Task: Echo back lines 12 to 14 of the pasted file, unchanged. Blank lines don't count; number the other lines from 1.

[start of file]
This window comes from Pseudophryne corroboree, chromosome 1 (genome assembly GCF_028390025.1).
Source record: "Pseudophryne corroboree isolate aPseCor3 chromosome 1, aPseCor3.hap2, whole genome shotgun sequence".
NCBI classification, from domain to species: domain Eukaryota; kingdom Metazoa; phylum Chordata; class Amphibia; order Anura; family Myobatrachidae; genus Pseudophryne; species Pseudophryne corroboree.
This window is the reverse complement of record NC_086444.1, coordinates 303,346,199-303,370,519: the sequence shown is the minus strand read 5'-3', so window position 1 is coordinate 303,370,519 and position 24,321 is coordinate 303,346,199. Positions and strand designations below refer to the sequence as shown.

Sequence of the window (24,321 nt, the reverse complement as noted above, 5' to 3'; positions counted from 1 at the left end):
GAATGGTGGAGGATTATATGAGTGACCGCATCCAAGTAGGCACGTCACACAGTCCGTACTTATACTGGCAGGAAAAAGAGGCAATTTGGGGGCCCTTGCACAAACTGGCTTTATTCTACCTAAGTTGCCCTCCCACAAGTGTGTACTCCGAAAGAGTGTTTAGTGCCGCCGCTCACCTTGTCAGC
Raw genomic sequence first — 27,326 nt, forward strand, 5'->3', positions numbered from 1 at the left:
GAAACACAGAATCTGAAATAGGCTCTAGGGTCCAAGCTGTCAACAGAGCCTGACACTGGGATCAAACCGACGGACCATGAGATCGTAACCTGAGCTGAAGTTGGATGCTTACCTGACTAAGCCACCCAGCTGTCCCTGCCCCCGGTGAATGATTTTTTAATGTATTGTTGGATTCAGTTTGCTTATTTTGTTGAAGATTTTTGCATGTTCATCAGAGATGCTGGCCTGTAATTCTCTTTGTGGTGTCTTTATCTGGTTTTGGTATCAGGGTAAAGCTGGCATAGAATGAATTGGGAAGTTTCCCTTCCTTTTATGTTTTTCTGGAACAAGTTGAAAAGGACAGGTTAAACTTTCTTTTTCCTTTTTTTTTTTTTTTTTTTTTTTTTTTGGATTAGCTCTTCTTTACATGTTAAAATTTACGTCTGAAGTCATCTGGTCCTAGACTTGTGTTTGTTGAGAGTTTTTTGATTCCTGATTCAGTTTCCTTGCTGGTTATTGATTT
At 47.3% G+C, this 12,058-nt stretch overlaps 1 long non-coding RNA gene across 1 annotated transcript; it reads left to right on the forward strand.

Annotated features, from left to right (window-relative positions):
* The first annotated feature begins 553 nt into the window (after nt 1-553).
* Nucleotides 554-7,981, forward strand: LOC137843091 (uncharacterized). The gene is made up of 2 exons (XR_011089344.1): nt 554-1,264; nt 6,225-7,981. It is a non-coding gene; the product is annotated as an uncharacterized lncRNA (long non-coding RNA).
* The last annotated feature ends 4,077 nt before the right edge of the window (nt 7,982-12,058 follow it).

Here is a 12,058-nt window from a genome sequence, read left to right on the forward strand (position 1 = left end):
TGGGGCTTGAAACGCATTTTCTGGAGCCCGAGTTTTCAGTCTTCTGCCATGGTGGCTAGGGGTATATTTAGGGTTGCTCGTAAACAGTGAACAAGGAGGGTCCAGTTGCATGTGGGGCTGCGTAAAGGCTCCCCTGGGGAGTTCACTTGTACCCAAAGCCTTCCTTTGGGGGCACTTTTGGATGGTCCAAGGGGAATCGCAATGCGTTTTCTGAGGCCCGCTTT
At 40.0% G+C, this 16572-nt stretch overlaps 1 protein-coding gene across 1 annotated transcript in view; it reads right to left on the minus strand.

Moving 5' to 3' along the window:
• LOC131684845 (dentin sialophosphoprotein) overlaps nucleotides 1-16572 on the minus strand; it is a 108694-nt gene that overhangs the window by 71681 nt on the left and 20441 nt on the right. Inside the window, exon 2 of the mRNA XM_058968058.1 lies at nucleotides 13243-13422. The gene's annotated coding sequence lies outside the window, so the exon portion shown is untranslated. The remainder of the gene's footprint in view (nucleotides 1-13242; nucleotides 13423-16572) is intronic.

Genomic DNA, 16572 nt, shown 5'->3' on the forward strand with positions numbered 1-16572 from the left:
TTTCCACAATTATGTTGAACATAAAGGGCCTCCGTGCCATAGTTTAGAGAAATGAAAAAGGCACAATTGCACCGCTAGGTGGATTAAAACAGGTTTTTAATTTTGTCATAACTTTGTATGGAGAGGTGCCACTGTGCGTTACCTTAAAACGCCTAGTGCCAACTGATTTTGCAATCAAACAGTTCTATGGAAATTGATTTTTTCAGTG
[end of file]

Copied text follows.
* Nucleotides 554-7,981, forward strand: LOC137843091 (uncharacterized). The gene is made up of 2 exons (XR_011089344.1): nt 554-1,264; nt 6,225-7,981. It is a non-coding gene; the product is annotated as an uncharacterized lncRNA (long non-coding RNA).
* The last annotated feature ends 4,077 nt before the right edge of the window (nt 7,982-12,058 follow it).

Here is a 12,058-nt window from a genome sequence, read left to right on the forward strand (position 1 = left end):